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James Foley's Killer 'Identified By Security Services'

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Security services have reportedly identified the British jihadi who butchered US journalist James Foley.

The Sunday Times quoted (£) "senior government sources" who said the man, nicknamed "Jihadi John", had been identified but they did not name him.

But Britain's ambasador to the US, Sir Peter Westmacott, told Meet The Press: "We're not in a position to say exactly who this is but I think we are close."

He said "sophisticated" voice recognition equipment was being used to identify the killer.

It comes as Foreign Secretary Philip Hammond said the fanatics of Islamic State (IS) were “turning a swathe of Iraq and Syria into a terrorist state as a base for launching attacks on the West” and said British jihadis fighting with them were "an utter betrayal" to what Britain stood for.

Writing in The Sunday Times, he warned that, unless the terrorists are stopped, “sooner or later they will seek to strike us on British soil”.

journalist james foley

James Foley's murderer spoke with a British accent

Hammond wrote: “It is horrifying to think that the perpetrator of this heinous act could have been brought up in Britain."

He said Foley’s death “is a reminder to us all that Islamic extremism in Iraq and Syria is not only causing huge suffering in those countries but is also a barbaric ideology threatening us at home”.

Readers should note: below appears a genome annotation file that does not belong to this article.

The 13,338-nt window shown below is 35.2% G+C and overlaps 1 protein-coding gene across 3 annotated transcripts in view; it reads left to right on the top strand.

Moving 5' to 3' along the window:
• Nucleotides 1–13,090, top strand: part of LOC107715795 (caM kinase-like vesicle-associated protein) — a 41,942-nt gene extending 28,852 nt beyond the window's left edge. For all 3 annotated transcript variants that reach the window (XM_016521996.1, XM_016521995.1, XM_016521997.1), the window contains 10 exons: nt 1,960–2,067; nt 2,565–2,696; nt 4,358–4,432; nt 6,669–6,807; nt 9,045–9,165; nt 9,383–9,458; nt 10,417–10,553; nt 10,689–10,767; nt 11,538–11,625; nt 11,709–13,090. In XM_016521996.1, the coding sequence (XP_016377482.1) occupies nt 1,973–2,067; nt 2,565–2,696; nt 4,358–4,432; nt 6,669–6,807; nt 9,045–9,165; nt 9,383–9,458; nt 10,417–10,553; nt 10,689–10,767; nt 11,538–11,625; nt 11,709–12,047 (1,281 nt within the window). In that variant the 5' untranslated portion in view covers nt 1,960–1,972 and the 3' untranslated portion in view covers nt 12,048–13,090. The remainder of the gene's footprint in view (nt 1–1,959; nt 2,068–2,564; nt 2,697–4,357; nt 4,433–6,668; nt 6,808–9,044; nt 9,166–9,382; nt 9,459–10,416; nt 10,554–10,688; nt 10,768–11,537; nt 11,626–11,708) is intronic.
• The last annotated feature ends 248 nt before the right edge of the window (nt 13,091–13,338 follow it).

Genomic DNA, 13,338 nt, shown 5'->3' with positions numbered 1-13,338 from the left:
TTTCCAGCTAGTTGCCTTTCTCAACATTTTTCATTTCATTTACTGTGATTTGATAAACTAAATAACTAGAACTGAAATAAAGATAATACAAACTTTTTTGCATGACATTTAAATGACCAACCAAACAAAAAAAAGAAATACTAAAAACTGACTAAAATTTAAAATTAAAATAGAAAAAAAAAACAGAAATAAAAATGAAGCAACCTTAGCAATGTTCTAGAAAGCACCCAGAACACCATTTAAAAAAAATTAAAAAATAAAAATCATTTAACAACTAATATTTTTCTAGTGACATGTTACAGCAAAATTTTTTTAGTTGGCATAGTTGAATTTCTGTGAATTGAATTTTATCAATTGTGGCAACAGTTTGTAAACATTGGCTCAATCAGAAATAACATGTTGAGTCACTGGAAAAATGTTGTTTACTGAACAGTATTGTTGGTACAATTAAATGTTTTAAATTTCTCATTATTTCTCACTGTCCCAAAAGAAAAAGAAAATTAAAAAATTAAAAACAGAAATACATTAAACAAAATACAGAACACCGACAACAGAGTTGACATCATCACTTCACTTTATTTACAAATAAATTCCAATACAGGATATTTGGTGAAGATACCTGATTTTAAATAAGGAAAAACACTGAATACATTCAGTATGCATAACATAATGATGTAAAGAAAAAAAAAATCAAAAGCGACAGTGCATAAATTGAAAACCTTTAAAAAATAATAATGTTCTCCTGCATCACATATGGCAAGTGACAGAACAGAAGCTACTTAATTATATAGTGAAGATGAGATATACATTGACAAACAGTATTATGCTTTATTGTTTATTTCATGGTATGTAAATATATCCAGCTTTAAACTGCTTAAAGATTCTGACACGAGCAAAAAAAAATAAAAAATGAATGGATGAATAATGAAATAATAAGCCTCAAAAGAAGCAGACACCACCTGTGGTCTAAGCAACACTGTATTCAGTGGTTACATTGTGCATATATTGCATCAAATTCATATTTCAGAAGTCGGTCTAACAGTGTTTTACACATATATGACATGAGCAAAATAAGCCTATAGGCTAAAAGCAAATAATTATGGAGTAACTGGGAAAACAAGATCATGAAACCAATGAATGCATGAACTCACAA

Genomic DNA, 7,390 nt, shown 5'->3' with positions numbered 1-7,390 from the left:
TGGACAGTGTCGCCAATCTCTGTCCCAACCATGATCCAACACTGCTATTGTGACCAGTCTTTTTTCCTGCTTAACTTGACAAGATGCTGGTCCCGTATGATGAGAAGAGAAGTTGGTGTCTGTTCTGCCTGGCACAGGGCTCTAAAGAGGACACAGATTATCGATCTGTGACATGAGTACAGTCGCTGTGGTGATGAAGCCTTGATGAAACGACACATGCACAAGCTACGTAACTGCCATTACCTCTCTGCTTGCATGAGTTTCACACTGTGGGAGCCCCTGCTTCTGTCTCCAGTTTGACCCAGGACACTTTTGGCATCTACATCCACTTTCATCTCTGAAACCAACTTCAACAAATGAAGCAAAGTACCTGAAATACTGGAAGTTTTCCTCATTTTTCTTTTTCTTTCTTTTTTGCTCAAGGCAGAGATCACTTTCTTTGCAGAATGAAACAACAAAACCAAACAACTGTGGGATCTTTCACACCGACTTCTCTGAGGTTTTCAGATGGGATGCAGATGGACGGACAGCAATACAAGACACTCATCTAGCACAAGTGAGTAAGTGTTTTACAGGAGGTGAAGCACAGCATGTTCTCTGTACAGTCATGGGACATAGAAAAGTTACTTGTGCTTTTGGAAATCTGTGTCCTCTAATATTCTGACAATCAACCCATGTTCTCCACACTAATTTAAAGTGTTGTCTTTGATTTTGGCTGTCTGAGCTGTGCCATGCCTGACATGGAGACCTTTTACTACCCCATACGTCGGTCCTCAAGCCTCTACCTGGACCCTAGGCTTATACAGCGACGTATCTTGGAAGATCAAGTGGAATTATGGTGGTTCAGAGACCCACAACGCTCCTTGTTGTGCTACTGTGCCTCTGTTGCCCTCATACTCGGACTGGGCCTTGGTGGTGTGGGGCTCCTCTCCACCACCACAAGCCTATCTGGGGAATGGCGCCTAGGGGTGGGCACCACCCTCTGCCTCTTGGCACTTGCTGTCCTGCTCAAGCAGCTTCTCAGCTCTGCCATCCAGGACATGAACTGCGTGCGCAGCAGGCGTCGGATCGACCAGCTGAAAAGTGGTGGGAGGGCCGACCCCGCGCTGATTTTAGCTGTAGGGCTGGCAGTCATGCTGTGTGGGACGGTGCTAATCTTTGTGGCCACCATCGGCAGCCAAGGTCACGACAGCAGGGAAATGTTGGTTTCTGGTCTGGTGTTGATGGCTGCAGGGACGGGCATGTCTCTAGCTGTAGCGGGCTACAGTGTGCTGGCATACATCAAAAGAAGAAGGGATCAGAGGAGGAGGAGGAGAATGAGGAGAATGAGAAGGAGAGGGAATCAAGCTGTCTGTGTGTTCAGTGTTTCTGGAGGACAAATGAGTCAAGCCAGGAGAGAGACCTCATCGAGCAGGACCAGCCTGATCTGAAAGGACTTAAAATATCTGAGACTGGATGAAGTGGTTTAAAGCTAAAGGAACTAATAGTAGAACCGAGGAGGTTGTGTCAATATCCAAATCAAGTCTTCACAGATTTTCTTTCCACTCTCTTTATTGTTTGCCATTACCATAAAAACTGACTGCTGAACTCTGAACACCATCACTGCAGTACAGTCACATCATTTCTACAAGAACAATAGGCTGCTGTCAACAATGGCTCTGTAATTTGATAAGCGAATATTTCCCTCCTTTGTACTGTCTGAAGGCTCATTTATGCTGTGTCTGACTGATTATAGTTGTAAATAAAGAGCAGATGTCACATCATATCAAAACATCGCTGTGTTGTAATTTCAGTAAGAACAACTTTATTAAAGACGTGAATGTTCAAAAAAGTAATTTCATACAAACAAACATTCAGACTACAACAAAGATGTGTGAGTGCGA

Meanwhile, The government has been urged to strip British jihadists of their citizenship.

Former shadow home secretary David Davis dismissed suggestions that possible new laws, dubbed asbos for terrorists, would prevent Britons fighting for Islamic State (IS) and said they must instead be stopped from returning to the UK.

Lord Carey, former Archbishop of Canterbury, also called for Britons fighting for IS in Iraq and Syria to lose their passports.

Writing in the Mail on Sunday, Lord Carey said: "They should not have access to the privilege of travelling under a British passport . . . and they certainly should not be able to travel back with the barbaric and bloodthirsty skills they have gained."

Home Secretary Theresa May is poised to bring in new laws to tackle British extremists in the wake of the horrific killing of US journalist James Foley by a jihadist with an English accent.

But Mr Davis said the Government's response to the crisis in Iraq had been 'tentative, uncertain, almost limp" and suggested the men heading overseas to fight were committing treason.

In an article for the Mail on Sunday, Mr Davis wrote: "Asbos for terrorists? It is hard to imagine the ISIS killers quaking in their boots."


Philip Hammond said the murder was 'an utter betrayal' of everything Britain stands for

He added: "Since these young men are in effect swearing allegiance to a hostile state, they should all forfeit their British citizenship - not just those who are dual nationals.

"Since this is an incredibly serious penalty, it should be done only after a proper public trial carrying all the public seriousness and opprobrium of a murder trial, because in many cases that is what it would be.

"As the Home Secretary reiterated yesterday, lawyers would say you cannot render someone stateless. Perhaps, perhaps not. Whitehall lawyers have been wrong before. Democracies have a right to defend themselves.

"IS is claiming to be a state. They can issue these young men with Islamic State passports if they so wish. It is not our problem that they would have trouble getting into any civilised country with them."

What we know about James Foley's killer
  • 1
    He was part of a group of four Brits called 'The Beatles' based in the ISIS stronghold of Raqqa